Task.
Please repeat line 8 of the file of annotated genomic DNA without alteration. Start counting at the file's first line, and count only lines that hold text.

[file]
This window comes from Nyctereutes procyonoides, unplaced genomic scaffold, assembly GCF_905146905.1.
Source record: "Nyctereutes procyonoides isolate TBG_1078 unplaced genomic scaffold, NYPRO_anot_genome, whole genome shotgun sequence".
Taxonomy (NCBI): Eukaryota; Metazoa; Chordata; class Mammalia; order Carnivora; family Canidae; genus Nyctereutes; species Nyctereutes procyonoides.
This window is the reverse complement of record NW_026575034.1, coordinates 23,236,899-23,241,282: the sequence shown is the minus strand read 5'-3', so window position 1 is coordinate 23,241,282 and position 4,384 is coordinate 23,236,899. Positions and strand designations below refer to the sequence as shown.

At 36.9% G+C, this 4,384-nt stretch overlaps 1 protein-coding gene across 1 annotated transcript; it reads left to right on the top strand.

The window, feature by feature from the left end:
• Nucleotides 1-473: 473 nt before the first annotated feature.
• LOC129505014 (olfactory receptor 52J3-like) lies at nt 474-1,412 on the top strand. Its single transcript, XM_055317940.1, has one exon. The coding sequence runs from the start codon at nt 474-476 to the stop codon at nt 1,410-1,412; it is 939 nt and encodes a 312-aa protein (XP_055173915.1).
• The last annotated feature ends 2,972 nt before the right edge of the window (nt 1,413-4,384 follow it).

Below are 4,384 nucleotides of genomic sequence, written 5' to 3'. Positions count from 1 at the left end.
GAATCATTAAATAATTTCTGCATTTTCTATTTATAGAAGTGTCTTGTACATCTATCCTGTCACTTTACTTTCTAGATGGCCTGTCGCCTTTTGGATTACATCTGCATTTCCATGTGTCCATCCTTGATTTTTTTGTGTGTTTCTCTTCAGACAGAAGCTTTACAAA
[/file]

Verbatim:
• LOC129505014 (olfactory receptor 52J3-like) lies at nt 474-1,412 on the top strand. Its single transcript, XM_055317940.1, has one exon. The coding sequence runs from the start codon at nt 474-476 to the stop codon at nt 1,410-1,412; it is 939 nt and encodes a 312-aa protein (XP_055173915.1).